Now that “No-Shave November” has finally ended, with most of us staring wistfully into mirrors at cleanly-shaven faces, let us take a moment to appreciate Brett Keisel: a man that treats shaving like most of us do root canals.
Only when absolutely necessary.
He started growing it before the 2010 season to “change the team’s luck” after they missed the playoffs in 2009, according to the Pittsburgh Post-Gazette.
He refused to shave it until Pittsburgh’s season was over.
The team made it all the way to the Super Bowl that year despite a gut-wrenching loss to the Packers in Dallas.
When Keisel finally did shave “Da Beard,” as it’s affectionately called, he found the best possible method.
He hosted an event called “Shear the Beard” that raised more than $40,000 for the Children’s Hospital of Pittsburgh of UPMC.
Keisel grew his facial hair out again for the following season and hosted a second “Shear the Beard” event.
He’ll shave for charity again this February after Pittsburgh’s season is over.
Though injuries have forced Keisel to miss two out of the Steelers’ last three games and barely play in the third, this isn’t about the man.
It’s about the mound of hair occupying the immediate vicinity around Keisel’s face.
The beard has more personality than everyone you will see walking on the street today.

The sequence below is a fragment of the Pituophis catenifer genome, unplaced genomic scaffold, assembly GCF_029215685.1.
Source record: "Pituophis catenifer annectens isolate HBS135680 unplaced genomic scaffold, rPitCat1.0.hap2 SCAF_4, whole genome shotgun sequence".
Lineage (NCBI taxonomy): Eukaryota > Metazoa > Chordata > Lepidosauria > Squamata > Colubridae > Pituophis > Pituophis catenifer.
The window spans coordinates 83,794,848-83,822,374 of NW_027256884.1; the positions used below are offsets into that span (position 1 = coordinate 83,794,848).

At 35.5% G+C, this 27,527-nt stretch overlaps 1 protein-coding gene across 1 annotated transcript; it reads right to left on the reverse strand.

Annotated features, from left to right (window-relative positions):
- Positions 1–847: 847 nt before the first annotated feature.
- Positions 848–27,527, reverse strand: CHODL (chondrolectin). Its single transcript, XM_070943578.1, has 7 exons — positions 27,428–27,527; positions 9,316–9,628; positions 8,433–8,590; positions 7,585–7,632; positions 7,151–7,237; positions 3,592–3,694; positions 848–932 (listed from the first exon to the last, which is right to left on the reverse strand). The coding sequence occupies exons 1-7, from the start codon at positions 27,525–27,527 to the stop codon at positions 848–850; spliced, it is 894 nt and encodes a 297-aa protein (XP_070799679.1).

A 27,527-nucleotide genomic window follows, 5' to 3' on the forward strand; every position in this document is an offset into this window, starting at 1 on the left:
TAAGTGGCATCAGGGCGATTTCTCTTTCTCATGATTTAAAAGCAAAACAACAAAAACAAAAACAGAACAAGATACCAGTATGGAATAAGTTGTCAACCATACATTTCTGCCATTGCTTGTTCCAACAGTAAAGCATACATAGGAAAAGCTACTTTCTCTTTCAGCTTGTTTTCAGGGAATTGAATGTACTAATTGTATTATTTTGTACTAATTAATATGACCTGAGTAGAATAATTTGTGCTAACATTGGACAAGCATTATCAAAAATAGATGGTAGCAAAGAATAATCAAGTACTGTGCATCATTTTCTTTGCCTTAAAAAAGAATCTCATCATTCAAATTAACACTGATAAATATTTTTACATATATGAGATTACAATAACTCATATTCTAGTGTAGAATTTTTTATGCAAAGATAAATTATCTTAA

Little woodland creatures have built entire civilizations within its folds.
If you fired a bullet at Keisel, his beard would morph into a shield like light from Green Lantern’s ring.
Those alone don’t make it great.
Lots of celebrities’ body parts are tweeting now.
Anne Hathaway’s nipple, Kim Kardashian’s rump and Ryan Gosling’s abs all have more than 500 followers.
None of them seem as cool to hang out with as Brett Keisel’s beard.
The beard puts up with all manner of weather and abuse.
I’m certain it’s been pushed, pulled, sweated and bled on.
He shaves it after every year and it keeps coming back stronger and more magnificent.
Keisel himself has called it “magical” and “the greatest beard of all time.”
Jeff Langum might disagree (he won the best Full Beard Natural at the 2013 World Beard & Moustache Championships), but more people awe at Keisel’s beard on a regular basis.
It regularly battles Troy Polamalu’s hair for headlines.
Polamalu cut his hair for the first time in 12 years for veterans.
That’s an awesome cause, but it would take another dozen years to repeat the feat.
Da Beard has been removed and regrown for the past three seasons.
Its resiliency and dedication to a good cause should be celebrated.
All other praise aside, look at this thing.
You could throw away your razor until the Pyeongchang Olympics and not accrue that level of facial hair.
It represents all that man has accomplished throughout history.
Look back at the facial hair you grew in the past month.
Now look at Brett Keisel.
Back to your pathetic stubble.
Back to Keisel.
Now weep, both in embarrassment and jubilation.
For Brett Keisel has grown the best beard in the NFL, and his quest lasts for far longer than November.